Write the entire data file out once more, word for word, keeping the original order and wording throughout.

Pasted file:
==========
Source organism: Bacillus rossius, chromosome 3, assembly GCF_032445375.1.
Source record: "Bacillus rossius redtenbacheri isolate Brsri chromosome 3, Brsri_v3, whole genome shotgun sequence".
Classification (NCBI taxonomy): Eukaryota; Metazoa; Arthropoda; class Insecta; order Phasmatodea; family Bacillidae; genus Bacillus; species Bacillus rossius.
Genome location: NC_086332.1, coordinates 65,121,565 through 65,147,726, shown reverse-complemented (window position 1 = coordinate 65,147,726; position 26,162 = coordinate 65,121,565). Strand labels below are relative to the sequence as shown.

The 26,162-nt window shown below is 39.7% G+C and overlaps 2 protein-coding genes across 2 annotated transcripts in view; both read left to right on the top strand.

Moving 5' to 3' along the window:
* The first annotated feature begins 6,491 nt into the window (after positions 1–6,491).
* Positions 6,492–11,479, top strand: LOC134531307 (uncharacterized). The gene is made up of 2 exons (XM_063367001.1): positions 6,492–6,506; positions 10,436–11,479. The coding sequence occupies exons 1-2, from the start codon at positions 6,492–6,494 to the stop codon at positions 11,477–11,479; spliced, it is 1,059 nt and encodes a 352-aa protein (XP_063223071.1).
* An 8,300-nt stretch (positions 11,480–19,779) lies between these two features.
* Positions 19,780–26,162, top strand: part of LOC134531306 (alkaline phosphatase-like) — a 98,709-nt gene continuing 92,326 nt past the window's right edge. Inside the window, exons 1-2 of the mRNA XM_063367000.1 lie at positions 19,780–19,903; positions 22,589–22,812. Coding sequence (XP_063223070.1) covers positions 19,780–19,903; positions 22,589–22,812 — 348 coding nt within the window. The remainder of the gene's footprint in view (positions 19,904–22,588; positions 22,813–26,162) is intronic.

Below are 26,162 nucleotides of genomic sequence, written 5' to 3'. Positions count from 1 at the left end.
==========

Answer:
Source organism: Bacillus rossius, chromosome 3, assembly GCF_032445375.1.
Source record: "Bacillus rossius redtenbacheri isolate Brsri chromosome 3, Brsri_v3, whole genome shotgun sequence".
Classification (NCBI taxonomy): Eukaryota; Metazoa; Arthropoda; class Insecta; order Phasmatodea; family Bacillidae; genus Bacillus; species Bacillus rossius.
Genome location: NC_086332.1, coordinates 65,121,565 through 65,147,726, shown reverse-complemented (window position 1 = coordinate 65,147,726; position 26,162 = coordinate 65,121,565). Strand labels below are relative to the sequence as shown.

The 26,162-nt window shown below is 39.7% G+C and overlaps 2 protein-coding genes across 2 annotated transcripts in view; both read left to right on the top strand.

Moving 5' to 3' along the window:
* The first annotated feature begins 6,491 nt into the window (after positions 1–6,491).
* Positions 6,492–11,479, top strand: LOC134531307 (uncharacterized). The gene is made up of 2 exons (XM_063367001.1): positions 6,492–6,506; positions 10,436–11,479. The coding sequence occupies exons 1-2, from the start codon at positions 6,492–6,494 to the stop codon at positions 11,477–11,479; spliced, it is 1,059 nt and encodes a 352-aa protein (XP_063223071.1).
* An 8,300-nt stretch (positions 11,480–19,779) lies between these two features.
* Positions 19,780–26,162, top strand: part of LOC134531306 (alkaline phosphatase-like) — a 98,709-nt gene continuing 92,326 nt past the window's right edge. Inside the window, exons 1-2 of the mRNA XM_063367000.1 lie at positions 19,780–19,903; positions 22,589–22,812. Coding sequence (XP_063223070.1) covers positions 19,780–19,903; positions 22,589–22,812 — 348 coding nt within the window. The remainder of the gene's footprint in view (positions 19,904–22,588; positions 22,813–26,162) is intronic.

Below are 26,162 nucleotides of genomic sequence, written 5' to 3'. Positions count from 1 at the left end.